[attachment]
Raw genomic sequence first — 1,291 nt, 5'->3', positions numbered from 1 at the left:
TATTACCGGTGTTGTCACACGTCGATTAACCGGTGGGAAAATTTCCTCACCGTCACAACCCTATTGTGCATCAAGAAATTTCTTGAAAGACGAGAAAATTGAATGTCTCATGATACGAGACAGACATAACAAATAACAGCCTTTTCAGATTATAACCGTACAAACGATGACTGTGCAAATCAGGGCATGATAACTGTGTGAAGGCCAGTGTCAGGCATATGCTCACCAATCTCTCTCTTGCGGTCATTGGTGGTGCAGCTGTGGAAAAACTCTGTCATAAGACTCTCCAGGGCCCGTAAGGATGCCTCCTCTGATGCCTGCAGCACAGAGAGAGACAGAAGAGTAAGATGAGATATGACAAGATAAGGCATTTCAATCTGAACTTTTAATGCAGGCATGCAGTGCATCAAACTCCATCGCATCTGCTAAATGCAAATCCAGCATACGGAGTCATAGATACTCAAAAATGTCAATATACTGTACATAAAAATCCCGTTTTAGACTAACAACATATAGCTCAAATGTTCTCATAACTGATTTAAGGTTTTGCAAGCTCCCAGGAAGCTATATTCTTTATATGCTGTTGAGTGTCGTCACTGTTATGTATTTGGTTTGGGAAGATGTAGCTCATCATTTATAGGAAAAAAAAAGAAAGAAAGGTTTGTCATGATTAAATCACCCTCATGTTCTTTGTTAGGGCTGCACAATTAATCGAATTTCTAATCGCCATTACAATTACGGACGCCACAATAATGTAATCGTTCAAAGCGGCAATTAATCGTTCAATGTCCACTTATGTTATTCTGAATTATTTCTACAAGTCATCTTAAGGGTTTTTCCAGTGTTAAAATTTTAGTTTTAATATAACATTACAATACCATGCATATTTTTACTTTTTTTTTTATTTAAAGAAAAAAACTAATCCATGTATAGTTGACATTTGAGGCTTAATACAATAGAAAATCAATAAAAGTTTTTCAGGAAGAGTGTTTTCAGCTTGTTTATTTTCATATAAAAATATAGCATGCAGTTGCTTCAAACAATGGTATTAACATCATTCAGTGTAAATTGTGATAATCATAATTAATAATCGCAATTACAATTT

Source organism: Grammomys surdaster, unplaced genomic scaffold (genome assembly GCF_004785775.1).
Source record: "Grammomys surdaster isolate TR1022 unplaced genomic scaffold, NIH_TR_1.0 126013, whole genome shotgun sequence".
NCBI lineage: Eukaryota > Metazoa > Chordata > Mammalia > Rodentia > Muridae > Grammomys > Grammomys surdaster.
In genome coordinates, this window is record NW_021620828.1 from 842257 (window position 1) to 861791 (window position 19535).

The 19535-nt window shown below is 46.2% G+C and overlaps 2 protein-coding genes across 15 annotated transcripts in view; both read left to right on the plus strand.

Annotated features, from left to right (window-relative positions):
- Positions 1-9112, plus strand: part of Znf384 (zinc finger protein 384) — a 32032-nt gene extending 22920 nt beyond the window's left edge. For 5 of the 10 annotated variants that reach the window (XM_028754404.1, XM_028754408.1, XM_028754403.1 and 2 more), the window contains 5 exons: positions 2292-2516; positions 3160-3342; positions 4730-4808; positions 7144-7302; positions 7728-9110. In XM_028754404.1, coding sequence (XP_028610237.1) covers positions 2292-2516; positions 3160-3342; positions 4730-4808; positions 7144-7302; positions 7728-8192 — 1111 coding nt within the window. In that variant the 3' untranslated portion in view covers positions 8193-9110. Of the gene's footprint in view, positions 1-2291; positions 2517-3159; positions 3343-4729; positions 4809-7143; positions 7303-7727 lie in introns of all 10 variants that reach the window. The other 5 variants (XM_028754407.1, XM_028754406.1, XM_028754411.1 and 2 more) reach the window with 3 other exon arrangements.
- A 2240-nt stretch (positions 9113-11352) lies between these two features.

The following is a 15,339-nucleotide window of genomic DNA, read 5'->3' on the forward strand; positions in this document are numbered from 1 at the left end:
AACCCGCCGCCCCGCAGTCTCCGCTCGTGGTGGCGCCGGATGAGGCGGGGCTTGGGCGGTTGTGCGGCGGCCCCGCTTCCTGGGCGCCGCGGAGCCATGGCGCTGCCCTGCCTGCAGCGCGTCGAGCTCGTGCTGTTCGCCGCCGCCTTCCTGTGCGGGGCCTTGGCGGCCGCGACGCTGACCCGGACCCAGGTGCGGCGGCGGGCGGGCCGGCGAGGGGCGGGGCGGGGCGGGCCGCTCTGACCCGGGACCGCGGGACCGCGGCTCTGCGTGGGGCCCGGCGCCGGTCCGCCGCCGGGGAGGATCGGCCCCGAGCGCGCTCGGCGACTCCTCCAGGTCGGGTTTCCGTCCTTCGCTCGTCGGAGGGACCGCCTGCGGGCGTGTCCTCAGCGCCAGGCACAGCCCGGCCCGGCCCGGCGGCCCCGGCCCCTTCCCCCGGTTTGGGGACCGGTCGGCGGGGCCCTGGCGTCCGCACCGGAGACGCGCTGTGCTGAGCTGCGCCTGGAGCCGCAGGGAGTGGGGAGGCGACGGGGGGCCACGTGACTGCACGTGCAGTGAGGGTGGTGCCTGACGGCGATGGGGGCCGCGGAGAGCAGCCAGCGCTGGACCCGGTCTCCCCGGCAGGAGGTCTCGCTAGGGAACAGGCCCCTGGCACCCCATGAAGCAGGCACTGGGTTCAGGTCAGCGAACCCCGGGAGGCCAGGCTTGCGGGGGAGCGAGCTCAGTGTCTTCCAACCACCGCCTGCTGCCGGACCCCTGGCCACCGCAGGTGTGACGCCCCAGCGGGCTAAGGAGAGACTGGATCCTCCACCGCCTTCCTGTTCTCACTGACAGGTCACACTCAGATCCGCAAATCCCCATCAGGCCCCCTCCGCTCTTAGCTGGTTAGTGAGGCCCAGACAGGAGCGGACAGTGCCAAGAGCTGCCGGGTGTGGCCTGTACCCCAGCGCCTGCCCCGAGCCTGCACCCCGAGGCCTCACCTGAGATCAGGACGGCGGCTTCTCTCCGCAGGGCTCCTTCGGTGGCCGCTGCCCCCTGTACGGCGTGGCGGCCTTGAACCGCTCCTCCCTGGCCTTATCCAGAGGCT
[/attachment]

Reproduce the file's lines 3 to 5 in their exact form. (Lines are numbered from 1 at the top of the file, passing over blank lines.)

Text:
Source organism: Grammomys surdaster, unplaced genomic scaffold (genome assembly GCF_004785775.1).
Source record: "Grammomys surdaster isolate TR1022 unplaced genomic scaffold, NIH_TR_1.0 126013, whole genome shotgun sequence".
NCBI lineage: Eukaryota > Metazoa > Chordata > Mammalia > Rodentia > Muridae > Grammomys > Grammomys surdaster.